There are many tools that can be used when putting together your estate plan. One such tool is a trust.
A trust is a fiduciary arrangement, established by a grantor or trustmaker, which gives a third party (known as a trustee) the authority to manage assets on behalf of one or more persons (known as beneficiaries). Since every situation is different, there are different types of trusts to ensure the best outcome for each beneficiary. One type of trust, known as a spendthrift trust, is commonly used to protect a beneficiary’s interest from creditors, a soon-to-be ex-spouse, or his or her own poor management of money. In fact, traditionally, such trusts have been created for the benefit of individuals who are not good with money, might easily fall into debt, may be easily defrauded or deceived, or have an addiction that may result in squandering of funds.
Spendthrift Trust Basics
Put simply, a spendthrift trust is for the benefit of someone who needs additional assistance managing or protecting his or her money.
The spendthrift trust gives an independent trustee complete control and authority to make decisions on how the funds in the trust may be spent and what payments to or for the benefit of the beneficiary are necessary according to the trust document. Under a spendthrift trust, the beneficiary is prohibited from spending the money before he or she actually receives distributions. These restrictions prevent the beneficiary from squandering their entire interest or having it garnished by the beneficiary’s creditors. The trustee controls the assets in the trust, including managing and investing the funds, once the trust is made irrevocable. Most trusts become irrevocable after the grantor has passed, but some are irrevocable from the start.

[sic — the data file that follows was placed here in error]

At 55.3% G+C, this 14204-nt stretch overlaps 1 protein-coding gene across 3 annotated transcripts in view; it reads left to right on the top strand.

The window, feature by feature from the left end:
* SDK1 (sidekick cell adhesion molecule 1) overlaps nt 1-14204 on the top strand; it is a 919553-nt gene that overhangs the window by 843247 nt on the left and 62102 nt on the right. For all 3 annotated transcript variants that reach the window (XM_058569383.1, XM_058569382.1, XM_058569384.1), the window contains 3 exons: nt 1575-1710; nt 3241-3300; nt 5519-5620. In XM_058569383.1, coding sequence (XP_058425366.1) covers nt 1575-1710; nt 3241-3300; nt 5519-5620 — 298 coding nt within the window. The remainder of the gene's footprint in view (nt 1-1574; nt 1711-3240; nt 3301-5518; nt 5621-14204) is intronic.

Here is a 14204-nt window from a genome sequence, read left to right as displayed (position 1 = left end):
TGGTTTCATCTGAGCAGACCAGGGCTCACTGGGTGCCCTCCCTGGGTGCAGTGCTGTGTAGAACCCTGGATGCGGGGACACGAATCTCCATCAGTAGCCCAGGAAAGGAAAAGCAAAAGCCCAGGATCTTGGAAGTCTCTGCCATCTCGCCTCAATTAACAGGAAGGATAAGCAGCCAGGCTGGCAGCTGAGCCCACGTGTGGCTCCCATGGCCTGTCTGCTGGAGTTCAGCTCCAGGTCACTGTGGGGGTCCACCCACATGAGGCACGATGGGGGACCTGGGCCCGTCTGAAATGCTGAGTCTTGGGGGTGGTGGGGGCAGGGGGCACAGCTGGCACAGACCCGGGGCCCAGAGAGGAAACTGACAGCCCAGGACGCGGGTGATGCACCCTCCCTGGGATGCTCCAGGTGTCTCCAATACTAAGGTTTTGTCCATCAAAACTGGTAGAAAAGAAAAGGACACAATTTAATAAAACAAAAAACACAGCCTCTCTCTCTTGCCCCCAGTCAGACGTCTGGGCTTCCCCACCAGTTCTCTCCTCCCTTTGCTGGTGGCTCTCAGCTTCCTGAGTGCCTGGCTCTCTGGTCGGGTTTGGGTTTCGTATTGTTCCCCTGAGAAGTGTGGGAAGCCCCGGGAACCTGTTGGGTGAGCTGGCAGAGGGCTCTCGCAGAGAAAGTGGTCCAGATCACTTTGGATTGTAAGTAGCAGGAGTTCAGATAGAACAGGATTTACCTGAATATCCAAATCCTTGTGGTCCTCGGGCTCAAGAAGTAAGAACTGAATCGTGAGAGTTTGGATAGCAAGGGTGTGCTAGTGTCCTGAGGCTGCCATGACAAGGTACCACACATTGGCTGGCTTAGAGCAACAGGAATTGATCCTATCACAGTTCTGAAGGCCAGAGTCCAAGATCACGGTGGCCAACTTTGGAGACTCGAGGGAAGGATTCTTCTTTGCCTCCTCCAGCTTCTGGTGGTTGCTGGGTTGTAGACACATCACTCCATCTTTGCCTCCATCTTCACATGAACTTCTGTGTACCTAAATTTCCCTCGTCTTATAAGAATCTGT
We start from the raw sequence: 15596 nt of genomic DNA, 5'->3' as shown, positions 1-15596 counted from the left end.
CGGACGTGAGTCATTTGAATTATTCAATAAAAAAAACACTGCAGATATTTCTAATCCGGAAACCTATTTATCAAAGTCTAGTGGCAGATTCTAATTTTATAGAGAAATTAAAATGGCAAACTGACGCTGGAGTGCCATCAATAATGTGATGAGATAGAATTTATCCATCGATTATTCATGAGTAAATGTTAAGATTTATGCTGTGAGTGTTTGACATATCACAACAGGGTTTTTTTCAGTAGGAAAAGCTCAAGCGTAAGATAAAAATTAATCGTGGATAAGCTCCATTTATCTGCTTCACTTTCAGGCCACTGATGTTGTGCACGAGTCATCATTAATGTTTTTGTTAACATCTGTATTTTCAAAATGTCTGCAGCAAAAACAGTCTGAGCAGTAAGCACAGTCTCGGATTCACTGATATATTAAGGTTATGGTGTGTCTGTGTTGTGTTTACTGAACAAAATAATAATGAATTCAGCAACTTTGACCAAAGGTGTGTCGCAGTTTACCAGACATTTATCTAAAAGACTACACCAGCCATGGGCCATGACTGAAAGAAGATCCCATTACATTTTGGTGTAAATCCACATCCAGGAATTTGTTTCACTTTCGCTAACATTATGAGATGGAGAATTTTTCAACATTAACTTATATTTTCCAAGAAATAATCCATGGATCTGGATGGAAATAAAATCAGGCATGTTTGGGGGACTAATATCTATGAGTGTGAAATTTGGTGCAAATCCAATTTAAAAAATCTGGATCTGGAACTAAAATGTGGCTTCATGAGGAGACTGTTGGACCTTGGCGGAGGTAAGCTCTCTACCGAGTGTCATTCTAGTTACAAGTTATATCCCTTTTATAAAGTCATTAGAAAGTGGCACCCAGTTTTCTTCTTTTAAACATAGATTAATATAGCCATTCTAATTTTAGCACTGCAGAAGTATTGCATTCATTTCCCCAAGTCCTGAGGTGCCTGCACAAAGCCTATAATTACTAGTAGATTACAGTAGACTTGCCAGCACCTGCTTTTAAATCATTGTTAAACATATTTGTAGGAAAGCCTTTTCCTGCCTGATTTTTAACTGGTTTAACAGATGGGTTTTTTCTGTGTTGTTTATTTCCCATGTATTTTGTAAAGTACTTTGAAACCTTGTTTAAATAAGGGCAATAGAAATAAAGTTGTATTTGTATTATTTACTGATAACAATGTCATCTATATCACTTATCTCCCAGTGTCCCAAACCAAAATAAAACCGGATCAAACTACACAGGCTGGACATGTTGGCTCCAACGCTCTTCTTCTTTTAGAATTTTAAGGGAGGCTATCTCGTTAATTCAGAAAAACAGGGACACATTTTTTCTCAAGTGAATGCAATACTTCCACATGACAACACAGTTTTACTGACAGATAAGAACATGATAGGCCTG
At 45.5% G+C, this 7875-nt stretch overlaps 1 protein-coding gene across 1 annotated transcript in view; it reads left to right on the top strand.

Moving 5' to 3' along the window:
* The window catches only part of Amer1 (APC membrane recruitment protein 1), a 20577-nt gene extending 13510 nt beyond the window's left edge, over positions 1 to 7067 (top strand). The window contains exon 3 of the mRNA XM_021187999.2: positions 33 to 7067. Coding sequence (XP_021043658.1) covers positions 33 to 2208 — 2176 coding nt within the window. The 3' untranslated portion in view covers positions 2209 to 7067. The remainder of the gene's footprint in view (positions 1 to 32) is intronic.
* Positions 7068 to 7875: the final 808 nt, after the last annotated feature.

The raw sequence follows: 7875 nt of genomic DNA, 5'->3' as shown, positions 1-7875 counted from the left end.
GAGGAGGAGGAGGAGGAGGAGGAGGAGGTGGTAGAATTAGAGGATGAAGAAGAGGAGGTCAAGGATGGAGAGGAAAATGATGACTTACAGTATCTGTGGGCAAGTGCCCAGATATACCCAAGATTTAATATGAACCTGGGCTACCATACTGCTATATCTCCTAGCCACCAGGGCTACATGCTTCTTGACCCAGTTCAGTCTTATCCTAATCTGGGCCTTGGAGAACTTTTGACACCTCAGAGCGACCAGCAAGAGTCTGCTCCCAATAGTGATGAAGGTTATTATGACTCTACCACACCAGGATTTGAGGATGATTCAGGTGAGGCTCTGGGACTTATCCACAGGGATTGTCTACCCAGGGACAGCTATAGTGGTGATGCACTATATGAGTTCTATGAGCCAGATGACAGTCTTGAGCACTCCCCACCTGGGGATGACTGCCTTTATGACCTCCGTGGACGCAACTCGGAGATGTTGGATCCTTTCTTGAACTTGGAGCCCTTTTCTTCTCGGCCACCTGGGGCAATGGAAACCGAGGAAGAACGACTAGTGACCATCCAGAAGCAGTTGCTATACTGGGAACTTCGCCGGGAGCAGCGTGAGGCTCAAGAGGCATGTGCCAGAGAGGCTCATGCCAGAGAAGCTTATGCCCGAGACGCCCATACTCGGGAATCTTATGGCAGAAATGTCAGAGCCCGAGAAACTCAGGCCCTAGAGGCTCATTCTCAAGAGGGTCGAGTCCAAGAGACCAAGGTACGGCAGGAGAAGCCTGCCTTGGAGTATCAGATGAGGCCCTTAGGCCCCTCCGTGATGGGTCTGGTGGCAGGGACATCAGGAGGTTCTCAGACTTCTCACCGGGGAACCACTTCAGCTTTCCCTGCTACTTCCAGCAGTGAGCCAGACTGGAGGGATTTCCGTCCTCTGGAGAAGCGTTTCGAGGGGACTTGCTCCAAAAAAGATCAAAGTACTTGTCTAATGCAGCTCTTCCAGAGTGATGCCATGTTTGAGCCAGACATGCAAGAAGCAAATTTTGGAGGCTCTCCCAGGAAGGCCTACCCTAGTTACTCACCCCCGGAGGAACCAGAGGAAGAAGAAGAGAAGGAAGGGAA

Creating a Spendthrift Trust
A spendthrift trust is created essentially in the exact same manner as any other trust. However, the vital difference of a spendthrift trust is that the trust instrument must contain the right language to invoke the law’s protection. A knowledgeable estate planning attorney can provide guidance on how to best structure this provision, so it meets your family’s needs.
Like any trust, the benefits of a spendthrift trust can help avoid the delay and expense of probate as well as provide tax benefits and peace of mind. Of note, however, is that Ohio, among many other states, does not permit a grantor to name him or herself as a beneficiary under a spendthrift trust for the purposes of avoiding creditors. What this means is that you have a great opportunity to give your children the benefit of an inheritance protected from creditors, which your children would not otherwise be able to create for themselves.
Estate Planning Help
Creating a spendthrift trust is invaluable because it can give you peace of mind that your loved ones will be taken care of after your passing. If you are considering creating a spendthrift trust, or have any other estate planning questions, contact us today to explore your options.
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